Damien Hirst, Skull
One saw the skulls everywhere in those fin de siècle years and, like the memento mori of the Renaissance they were meant to recall, once seen they were hard to shake off. A British artist had encrusted a real skull with diamonds, and this objet d’art became the signature of its age. A Russian bought it, and it disappeared from view, except in photos: it declined from memento mori to meme.
Then repro-models appeared with fake diamonds – who knows? – fake skulls. Limited edition cufflinks turned up on the smart cuffs of businessmen. A skull tie-pin became a fashion statement. And then in the stone shops, diamond skulls were lined up among the pyrites, the new-age polished stones. It went viral. There was a site where you could upload a 3-D image of your own skull, choose your diamonds, and encrust yourself. These 3-D self-portraits became screen-savers, dongles, key-rings. An app became a surprise best-seller on the Cloud. Millions were downloaded.
A new game called Charnel House outsold Scrabble. As a competitive ploy, Scrabble launched letter pieces made from real human bone. They didn’t take off. Briefly, a social network site had a cult following among the tweenies. Called Skullbook, its existence was apocryphal. There was an undernet, an underworld trade in stockpiles of human skulls and bones. Provenance was an issue. The original artist died and plans were made to boil his head, strip his skull, empty his cranium for science. Glitterati dames paid millions to encrust this original creator with their own donated diamonds. A Russian bought it. It disappeared from view.
Last resting place, Rainer Maria Rilke, Raron, Canton Valais, Switzerland
I came across Rainer Maria Rilke’s grave by accident, driving through the Valais late on a hot September Sunday. The grape harvest was in but the Indian summer seemed to be going on and on. To get to the village of Raron on the northern slope of the valley you come off the road at Turtig and cross the river Rotten, which becomes the Rhone at Sierre.
The village, which takes the moniker Rilkedorf, is charmingly tucked under the church perched above it on an outcrop of rock. There is a small museum. Big fleecy sheep struggled in the heat and flocked under the shadows of the trees. The lambs were turning into hoggets. The slopes were alive with running water. There was a crisp smell of oxidised vine leaves on the mountain air. The poet composed the Duino Elegies and many of the Sonnets to Orpheus in the Chateau de Muzot, near Veyras in the Valais in 1921-22. His grave is up against the south-facing chapel wall, and looks across to the Weisshorn and the passes south to Italy. It bears an ivy-fringed inscription which reads:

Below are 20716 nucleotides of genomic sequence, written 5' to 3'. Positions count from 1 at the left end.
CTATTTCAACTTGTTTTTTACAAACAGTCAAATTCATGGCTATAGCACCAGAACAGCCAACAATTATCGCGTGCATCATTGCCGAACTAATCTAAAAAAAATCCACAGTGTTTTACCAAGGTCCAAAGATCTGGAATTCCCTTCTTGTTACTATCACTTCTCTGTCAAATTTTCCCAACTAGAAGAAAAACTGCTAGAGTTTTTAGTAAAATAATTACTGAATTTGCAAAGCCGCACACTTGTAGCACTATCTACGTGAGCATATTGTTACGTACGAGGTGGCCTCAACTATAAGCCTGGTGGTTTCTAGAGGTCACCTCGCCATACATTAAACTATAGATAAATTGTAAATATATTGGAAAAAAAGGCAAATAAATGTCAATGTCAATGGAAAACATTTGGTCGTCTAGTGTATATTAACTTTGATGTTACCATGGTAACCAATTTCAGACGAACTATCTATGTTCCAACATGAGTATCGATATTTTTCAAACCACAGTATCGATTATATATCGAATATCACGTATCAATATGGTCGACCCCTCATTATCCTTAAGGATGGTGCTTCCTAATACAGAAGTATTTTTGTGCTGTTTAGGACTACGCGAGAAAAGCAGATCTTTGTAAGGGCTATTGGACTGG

Rose, oh reiner Widerspruch, Lust,
Niemandes Schlaf zu sein unter soviel
Rose, oh pure contradiction, delight
of being no one’s sleep under so
...sleep under so many lids...
Isola di San Giulio, Lago d'Orta
Lago d’Orta is one of the smaller of the Italian lakes, scooped out by a retreating glacier beside the better known Lago Maggiore. The town of Orta San Giulio, perched at the end of its peninsula on the eastern shore, faces a tiny picturesque island. For the eleventh year, lake, town and island have hosted a festival of English poetry. The patron is the current Poet Laureate, Carol Ann Duffy, Poetessa della Corte Inglese, as the programme rather grandly puts it. Present too is Gillian Clarke, Poeta Nazionale Gallese – national poet of Wales. The organiser is Gabriel Griffin, who resides on the island, and who has assembled a motor-launch full of poets from all corners of the world. There ought to be a collective noun for poets: a posse, a pod, a pride of poets? The weekend includes readings, an impromptu jaunt around the Sacro Monte, a Franciscan complex of chapels overlooking the town, and the kind of elevated feasting that occurs whenever hungry poets get together. There could not be a more beautiful place in which to to assemble the muses.
Poetry in lights
On opening night, at the excellent Ristorante Imbarcadero, after the raspberry-drenched panna cotta, a notice from the local police catches my eye. It informs us of the slim possibility a satellite fragment might land in il nostro paese. We are advised to stay indoors between 21.25 and 22.03 and not to approach any strange flying objects – di non raccogogliere o manipolare eventuali frammenti rinvenuti… But the stars are out, the low-slung motorboats make their way to the island, and nothing falls from the heavens except the poetry of the occasion.
Hortus Conclusus: enclosed garden, from the Song of Solomon 4:12: "Hortus conclusus soror mea, sponsa, hortus conclusus, fons signatus..." (A garden enclosed is my sister, my spouse; a garden enclosed, a fountain sealed up.)